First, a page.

10W30 vs 10W40 Oil Which Do I Choose For My Vehicle?

Motor oils are a major contributor to the efficiency of your engine. They determine how well you can handle cold weather and whether or not they give off emissions that harm air quality. 10W30 motor oil is better for standard, warm-weather driving conditions while 10W40 works best in colder temperatures such as wintertime travel with high altitudes or during other extreme climates.

Motor oils vary from low temperature (0w20) to medium grade (5w25). The different grades have differences in viscosity which affects their performance at various operating temps; therefore it’s important that drivers understand what type would be suitable under certain circumstances so there aren’t any issues down the road due to improper use!

10w30 vs 10w40, 10W30 vs 10W40 Oil Which Do I Choose For My Vehicle?

10w30 and 10w40 weights are different. 10w30 is thin and creates pressure by having many gallons of oil per pound. 10w40 is thicker, and creates less pressure but has more film strength.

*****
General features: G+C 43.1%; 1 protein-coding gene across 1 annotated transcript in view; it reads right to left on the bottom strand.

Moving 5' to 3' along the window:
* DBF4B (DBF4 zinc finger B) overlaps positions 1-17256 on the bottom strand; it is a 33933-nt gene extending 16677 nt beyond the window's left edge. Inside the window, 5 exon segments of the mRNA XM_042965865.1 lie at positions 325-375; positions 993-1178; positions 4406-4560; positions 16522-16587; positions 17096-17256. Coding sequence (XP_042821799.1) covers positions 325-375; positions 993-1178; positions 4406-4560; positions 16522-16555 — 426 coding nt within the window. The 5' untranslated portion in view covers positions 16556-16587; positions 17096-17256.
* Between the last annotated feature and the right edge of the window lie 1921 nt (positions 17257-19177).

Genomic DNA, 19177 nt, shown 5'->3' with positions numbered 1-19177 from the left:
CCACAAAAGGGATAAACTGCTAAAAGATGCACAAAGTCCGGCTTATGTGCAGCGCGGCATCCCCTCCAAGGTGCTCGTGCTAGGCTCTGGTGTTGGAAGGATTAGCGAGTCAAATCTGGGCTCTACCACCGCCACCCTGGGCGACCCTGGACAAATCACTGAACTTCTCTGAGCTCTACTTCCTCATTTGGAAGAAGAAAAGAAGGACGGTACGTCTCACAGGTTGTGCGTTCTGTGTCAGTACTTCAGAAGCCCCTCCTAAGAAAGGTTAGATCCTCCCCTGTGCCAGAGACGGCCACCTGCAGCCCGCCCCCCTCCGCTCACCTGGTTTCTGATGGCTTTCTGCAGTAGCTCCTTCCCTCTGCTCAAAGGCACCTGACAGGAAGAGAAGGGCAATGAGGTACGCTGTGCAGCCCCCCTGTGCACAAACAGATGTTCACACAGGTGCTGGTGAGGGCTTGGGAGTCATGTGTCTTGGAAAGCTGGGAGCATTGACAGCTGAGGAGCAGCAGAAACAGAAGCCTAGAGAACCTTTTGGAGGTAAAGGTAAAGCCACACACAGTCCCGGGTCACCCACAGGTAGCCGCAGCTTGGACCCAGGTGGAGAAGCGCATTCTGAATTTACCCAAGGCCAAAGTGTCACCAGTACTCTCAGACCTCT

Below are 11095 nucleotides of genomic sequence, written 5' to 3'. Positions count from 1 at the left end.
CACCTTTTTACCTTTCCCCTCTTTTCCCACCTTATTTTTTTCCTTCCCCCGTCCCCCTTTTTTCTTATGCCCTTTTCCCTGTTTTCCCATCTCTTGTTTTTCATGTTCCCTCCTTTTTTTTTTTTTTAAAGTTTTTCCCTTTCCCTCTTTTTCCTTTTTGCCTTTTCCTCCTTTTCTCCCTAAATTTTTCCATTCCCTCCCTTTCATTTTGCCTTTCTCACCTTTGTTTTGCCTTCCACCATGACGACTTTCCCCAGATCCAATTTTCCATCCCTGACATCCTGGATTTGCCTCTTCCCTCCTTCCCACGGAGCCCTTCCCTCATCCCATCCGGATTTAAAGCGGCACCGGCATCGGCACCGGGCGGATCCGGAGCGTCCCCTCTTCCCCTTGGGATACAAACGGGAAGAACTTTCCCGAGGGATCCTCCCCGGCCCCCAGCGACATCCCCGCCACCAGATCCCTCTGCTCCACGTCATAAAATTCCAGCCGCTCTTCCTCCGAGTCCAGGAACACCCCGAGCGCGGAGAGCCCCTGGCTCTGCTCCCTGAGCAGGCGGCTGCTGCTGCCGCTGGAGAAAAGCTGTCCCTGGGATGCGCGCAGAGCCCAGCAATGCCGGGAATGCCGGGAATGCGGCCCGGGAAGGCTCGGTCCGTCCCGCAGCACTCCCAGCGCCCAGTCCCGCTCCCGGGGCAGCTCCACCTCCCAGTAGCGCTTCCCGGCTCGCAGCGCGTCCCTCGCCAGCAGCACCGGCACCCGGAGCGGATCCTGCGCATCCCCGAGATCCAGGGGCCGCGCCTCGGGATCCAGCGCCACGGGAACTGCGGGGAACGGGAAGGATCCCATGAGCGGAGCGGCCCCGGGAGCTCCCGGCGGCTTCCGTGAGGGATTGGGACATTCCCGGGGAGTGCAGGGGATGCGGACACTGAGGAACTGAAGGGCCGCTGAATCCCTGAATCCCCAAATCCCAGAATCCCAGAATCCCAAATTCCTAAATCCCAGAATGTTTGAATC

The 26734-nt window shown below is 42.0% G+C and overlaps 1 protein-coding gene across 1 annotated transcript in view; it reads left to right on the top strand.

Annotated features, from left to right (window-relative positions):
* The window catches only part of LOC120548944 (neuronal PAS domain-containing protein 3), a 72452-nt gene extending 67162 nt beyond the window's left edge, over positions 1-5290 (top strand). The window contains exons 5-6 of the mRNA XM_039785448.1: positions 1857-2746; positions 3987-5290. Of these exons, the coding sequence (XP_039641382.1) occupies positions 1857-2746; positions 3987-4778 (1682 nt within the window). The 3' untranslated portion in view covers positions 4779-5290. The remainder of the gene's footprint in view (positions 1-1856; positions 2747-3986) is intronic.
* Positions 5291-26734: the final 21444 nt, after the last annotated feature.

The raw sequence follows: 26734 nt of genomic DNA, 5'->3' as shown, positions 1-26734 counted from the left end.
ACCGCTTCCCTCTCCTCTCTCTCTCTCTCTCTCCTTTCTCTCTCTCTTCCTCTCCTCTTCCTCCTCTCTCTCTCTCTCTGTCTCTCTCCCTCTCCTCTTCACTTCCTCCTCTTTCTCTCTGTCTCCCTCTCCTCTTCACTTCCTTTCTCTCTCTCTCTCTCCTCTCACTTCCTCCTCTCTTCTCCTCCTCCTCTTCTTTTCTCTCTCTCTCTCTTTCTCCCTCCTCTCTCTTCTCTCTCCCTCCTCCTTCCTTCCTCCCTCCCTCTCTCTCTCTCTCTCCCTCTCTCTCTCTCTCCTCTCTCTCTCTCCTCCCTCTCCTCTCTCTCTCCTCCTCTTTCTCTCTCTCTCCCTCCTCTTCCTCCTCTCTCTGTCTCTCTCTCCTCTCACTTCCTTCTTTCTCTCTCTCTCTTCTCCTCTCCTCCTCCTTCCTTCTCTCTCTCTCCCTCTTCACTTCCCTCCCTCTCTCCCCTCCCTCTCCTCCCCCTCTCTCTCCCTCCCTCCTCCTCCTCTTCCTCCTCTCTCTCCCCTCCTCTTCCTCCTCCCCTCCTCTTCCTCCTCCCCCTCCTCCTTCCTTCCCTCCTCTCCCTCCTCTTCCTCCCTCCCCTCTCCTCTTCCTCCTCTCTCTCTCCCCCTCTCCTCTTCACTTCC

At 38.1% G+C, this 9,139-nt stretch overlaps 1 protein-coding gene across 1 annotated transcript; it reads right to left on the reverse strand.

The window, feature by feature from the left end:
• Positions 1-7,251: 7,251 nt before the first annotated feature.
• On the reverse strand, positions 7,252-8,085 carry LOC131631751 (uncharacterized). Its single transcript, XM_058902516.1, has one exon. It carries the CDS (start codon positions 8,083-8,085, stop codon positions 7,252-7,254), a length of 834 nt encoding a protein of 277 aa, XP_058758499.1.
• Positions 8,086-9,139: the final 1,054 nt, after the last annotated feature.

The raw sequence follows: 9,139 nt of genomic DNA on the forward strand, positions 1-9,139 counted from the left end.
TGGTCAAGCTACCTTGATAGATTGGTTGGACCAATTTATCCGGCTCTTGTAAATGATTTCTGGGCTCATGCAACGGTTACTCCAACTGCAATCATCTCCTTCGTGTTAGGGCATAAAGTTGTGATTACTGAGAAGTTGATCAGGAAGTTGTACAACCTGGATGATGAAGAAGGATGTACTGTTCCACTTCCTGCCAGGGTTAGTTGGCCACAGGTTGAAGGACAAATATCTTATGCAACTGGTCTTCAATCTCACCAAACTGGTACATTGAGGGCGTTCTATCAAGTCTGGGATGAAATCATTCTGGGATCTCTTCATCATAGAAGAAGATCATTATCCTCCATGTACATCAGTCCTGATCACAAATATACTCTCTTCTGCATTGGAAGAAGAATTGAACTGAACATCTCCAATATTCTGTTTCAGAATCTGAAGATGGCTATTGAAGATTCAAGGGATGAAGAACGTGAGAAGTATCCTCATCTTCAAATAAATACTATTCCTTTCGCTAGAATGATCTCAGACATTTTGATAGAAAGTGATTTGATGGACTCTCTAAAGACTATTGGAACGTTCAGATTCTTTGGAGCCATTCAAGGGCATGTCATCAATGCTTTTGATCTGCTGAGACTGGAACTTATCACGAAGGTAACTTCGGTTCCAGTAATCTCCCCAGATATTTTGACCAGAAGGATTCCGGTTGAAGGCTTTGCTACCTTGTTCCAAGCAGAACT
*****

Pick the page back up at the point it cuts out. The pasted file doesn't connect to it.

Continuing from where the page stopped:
Some people have the misconception that 10W-30 and 10W-40 engine oils are fundamentally different. While they both serve as low-temperature grade oil, their viscosity properties at high temperatures vary considerably.

The difference is that while a thinner motor oil such as SAE10w-30 would run too thin in warmer climates, thicker ones like those with an SAE rating of 40 will not make your car overheat even on hot days because it’s able to handle more heat without breaking down or losing its consistency.

(Skip if you don’t want to read the technical stuff)

Oil Characteristics Breakdown

There are three main components that make up the weight of an oil:

1) Viscosity Modifier – This can be made from a variety of things. The most commonly used are a variety of esters, polyglycols (DGMO, POE’s), and in the less common setups, I’ve seen butyl cellusolve.

If the MOST COMMONLY USED additive is straight esters (VI improvers) – then you’ll sometimes hear it called an “ester” oil.

2) Viscosity Index Improver – This is generally a long-chain hydrocarbon molecule or some polymer that can thicken the oil up to a point, but nothing like how they make it thick as a sludge or gel in an extreme pressure (EP) setup.